ACA Blog

Jan 30, 2013

Our journey is interlinked: An encounter with Puente Project college students

During my travels in the summer of 2012, I had the opportunity to meet people from all walks of life. I flew back from Morocco where I worked as a counselor at an American style university until June. I landed in Los Angeles where I spent some time visiting friends.

On a train ride from Oakland CA to Los Angeles, CA I was face to face with incredible Puente Project college students sitting across the aisle from me. Puente (translates to Bridge in English). The purpose of the Puente Project is to integrate counseling and academic English with an emphasis on Latino/a literature. The Puente Project has an excellent reputation and national recognition for increasing the transfer rate of students from California community colleges to the four year University of California system. I was very privileged to work as a trainer at Puente when my dissertation on “Successful Mexican American College Students” was hot of the press in 2001. Being a Counselor and educator has enhanced my ability to have a meaningful career in which I can promote positive social change. I have also met highly committed and dedicated Puente Project colleagues.

Andres on leftside & Zulay on rightside

The image of Andres Hernandez and Zulay Saldana comes back to me as I write. This brief encounter made a deep impact on me because we are on the same journey. Each of us has the determination to pursue an education and make a positive difference in the lives of others as well as our own life. All three of us found pre college experiences with rigorous teachers that played a positive role in our behavior both in and outside the classroom. I was surprised that our socio-cultural background was also very similar due to family responsibilities and financial concerns. Last and most important, we have tenacity to remain in education and beat the odds while Spanish is our primary language.

As the train was getting closer to Los Angeles, I captured a few words on paper before we went our separate ways. “My Mom has always pushed me to do better,” said Zulay, her pretty face lights up as she speaks. “ My Mom has been a single parent since she was 24 years old.” Zulay also acknowledged that being in the Puente High School Project and PCC (Pasadena Com College) Puente inspired her to get good grades and apply for admission to Cal State Northridge where she will major in Spanish Journalism. Her passion is to portray a more positive image about the Latino community. She emphasized, “There are good stories not just drive by shootings.”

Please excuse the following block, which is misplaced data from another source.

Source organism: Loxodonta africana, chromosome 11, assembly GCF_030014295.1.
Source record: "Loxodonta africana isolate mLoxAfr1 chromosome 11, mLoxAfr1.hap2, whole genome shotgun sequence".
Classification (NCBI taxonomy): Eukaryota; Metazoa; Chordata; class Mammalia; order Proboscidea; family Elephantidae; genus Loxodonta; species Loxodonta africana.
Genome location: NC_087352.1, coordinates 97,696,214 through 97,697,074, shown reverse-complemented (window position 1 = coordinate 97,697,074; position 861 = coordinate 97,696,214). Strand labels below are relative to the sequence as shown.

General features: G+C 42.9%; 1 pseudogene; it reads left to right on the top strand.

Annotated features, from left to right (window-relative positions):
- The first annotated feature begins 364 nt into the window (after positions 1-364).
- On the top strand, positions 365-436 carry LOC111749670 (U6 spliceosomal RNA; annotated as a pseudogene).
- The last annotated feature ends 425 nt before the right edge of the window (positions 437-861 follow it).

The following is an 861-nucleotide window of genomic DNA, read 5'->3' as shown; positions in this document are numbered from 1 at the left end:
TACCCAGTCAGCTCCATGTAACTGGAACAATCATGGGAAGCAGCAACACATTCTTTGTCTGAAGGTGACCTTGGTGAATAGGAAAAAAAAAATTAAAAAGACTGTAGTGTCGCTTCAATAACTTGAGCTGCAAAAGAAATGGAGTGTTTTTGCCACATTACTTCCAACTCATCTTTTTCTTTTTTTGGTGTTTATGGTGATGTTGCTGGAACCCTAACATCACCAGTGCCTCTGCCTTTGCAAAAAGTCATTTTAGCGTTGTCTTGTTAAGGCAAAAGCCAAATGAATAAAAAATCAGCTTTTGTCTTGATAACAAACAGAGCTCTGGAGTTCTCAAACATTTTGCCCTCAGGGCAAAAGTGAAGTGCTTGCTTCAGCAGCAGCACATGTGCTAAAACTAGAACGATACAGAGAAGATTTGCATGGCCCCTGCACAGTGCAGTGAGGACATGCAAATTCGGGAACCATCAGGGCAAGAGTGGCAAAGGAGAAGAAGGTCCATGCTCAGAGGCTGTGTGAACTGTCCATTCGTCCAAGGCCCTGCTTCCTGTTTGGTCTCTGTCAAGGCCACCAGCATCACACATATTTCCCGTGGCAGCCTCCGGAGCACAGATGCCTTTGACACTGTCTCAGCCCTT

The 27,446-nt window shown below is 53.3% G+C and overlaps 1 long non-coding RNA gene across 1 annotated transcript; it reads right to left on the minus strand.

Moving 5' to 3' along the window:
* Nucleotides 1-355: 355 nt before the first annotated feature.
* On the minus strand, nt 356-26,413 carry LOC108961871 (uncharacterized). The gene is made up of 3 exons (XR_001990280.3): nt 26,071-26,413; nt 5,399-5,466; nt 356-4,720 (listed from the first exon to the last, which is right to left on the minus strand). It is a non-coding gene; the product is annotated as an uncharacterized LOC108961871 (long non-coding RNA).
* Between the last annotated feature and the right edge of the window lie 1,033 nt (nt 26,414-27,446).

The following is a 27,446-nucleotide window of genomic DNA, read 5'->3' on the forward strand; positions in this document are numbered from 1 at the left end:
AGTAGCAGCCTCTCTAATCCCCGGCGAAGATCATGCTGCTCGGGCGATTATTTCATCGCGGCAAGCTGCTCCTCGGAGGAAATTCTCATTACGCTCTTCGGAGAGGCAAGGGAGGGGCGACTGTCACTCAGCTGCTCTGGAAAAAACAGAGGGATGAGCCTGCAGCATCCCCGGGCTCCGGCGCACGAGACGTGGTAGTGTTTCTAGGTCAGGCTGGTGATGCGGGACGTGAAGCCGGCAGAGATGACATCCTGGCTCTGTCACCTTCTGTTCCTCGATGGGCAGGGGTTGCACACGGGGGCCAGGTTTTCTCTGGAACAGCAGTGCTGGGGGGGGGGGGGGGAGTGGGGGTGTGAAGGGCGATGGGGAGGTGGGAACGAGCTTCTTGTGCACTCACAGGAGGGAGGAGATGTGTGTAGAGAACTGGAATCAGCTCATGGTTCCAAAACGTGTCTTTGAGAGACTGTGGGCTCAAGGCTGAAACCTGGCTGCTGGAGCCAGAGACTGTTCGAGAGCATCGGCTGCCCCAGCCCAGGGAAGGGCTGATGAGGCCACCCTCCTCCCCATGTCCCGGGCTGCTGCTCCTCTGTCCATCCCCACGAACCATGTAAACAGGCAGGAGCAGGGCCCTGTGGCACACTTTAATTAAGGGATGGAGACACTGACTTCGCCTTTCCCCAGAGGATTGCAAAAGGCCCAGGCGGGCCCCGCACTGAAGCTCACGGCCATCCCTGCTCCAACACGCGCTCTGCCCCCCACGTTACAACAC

Andres Hernandez looks out the train window and says, “It is amazing to me that just six years ago I worked on the farm land to help my grandmother in Mexico. Now, I am going to University of California in Berkeley. I went to register and walked around campus. All I can say is WOW!” Andres was greatly influenced by Puente at his community college (PCC) and indicates that be felt like part of a big family. “I hung out and became friends with my Puente classmates,” said Andres. “I also feel it is important to give back to my community.” The notion of social integration or participation in campus activities for Latina/o students is a direct relationship to leadership in community service. Andres volunteered to be a mentor to other Puente students and felt a great sense of belonging during his community college experience.

Finally, the train arrived in Los Angeles. I still had to make it to Oceanside, CA to see my family. Eventually, I drove to Tucson, Arizona where I currently live and work as a Counselor. Taking the train was a time of renewal for me. I found my life is interlinked with Andres, Zulay, plus many wonderful Puente Counselors, Teachers, and Writing Faculty. I hope this blog reaches Andres and Zulay as they begin another semester in college. They are a source of hope and inspiration for me and other Puente Project students.

By: Dr. Minnie Almader, Guest Blogger

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